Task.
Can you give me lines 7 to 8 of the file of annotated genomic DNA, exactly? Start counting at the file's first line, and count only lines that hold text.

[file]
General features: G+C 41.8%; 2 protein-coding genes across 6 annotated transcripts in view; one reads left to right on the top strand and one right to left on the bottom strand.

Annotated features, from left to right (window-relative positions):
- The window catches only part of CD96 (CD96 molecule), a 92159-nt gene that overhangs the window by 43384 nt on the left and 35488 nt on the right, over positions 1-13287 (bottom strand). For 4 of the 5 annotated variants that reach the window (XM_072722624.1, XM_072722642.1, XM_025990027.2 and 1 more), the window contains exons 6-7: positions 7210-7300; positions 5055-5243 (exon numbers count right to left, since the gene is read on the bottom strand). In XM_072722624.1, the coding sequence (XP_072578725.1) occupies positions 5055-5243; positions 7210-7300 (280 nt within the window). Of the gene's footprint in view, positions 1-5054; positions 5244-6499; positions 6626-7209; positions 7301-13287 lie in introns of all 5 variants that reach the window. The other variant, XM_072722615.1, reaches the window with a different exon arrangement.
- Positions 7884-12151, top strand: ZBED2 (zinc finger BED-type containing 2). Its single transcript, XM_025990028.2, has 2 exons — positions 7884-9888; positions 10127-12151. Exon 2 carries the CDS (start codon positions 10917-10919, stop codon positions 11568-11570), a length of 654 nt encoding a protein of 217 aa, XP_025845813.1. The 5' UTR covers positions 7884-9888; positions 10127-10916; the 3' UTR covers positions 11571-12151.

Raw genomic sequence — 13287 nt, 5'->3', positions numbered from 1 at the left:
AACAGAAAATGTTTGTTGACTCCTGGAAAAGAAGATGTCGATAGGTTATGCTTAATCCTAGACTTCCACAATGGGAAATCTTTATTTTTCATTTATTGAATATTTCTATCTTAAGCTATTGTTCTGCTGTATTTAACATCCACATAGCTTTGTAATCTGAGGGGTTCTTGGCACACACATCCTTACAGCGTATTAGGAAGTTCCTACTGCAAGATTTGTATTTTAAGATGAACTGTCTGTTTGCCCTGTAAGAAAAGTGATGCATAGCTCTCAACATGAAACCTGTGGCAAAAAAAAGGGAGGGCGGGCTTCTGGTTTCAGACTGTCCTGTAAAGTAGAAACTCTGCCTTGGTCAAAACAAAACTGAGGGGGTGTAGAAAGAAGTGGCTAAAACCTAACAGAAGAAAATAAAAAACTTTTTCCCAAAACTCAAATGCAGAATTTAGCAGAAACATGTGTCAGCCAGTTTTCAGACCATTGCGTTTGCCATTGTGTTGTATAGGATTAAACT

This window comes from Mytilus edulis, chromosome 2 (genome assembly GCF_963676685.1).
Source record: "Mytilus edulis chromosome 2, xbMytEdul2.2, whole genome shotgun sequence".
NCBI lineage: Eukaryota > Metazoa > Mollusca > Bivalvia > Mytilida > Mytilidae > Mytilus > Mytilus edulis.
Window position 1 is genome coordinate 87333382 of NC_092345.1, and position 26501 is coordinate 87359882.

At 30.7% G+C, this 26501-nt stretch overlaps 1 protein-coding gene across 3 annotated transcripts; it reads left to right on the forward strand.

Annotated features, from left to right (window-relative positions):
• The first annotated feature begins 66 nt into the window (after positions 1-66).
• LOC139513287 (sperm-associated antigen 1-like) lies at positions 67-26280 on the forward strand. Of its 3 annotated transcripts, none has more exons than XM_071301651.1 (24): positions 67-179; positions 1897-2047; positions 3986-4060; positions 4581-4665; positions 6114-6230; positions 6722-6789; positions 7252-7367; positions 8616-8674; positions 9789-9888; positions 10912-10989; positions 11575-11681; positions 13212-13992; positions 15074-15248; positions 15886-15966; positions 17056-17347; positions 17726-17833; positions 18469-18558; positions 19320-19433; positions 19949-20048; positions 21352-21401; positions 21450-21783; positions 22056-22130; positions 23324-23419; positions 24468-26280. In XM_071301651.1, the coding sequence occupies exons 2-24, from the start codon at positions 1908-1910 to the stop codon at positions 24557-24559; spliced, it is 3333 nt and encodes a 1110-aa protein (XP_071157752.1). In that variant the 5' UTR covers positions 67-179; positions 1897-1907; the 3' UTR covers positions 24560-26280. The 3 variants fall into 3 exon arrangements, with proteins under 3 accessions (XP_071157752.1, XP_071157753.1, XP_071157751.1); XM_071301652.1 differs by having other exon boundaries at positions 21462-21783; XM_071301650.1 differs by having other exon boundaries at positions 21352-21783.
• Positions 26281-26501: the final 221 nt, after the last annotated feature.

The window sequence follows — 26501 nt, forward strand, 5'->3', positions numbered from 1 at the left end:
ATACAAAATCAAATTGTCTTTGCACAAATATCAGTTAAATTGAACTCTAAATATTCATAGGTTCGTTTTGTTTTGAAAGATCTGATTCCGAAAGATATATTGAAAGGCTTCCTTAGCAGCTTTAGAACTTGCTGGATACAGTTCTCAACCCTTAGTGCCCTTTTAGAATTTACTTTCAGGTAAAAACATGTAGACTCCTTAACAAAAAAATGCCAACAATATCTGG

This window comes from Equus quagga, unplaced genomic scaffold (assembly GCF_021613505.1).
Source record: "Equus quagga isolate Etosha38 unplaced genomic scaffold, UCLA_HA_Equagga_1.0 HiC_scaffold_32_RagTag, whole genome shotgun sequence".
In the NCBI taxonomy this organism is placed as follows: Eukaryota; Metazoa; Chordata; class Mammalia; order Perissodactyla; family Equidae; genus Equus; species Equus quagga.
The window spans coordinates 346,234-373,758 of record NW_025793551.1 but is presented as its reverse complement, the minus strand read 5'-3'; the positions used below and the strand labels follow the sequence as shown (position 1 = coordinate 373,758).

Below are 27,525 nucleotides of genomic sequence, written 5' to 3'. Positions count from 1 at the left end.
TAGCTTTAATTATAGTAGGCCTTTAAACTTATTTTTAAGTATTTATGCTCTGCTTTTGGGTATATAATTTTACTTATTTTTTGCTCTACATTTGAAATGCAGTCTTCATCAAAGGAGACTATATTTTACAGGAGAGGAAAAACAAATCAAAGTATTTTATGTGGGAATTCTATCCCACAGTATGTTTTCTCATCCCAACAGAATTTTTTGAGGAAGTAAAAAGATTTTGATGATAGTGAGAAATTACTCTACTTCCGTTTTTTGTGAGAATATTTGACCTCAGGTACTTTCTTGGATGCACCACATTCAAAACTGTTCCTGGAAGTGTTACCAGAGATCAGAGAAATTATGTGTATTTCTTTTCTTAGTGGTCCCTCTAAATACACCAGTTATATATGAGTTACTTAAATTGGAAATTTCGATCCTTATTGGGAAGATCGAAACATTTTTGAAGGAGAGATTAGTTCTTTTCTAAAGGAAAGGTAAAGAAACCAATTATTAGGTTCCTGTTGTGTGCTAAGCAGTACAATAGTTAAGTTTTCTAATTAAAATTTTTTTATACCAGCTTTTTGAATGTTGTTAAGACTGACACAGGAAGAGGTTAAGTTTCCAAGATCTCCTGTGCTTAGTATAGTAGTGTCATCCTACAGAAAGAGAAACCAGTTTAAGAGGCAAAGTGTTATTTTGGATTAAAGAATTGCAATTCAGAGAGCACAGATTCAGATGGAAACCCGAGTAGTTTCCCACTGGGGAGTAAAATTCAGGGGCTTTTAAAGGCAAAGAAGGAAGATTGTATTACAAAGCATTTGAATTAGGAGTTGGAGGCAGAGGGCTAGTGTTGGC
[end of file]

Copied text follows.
This window comes from Mytilus edulis, chromosome 2 (genome assembly GCF_963676685.1).
Source record: "Mytilus edulis chromosome 2, xbMytEdul2.2, whole genome shotgun sequence".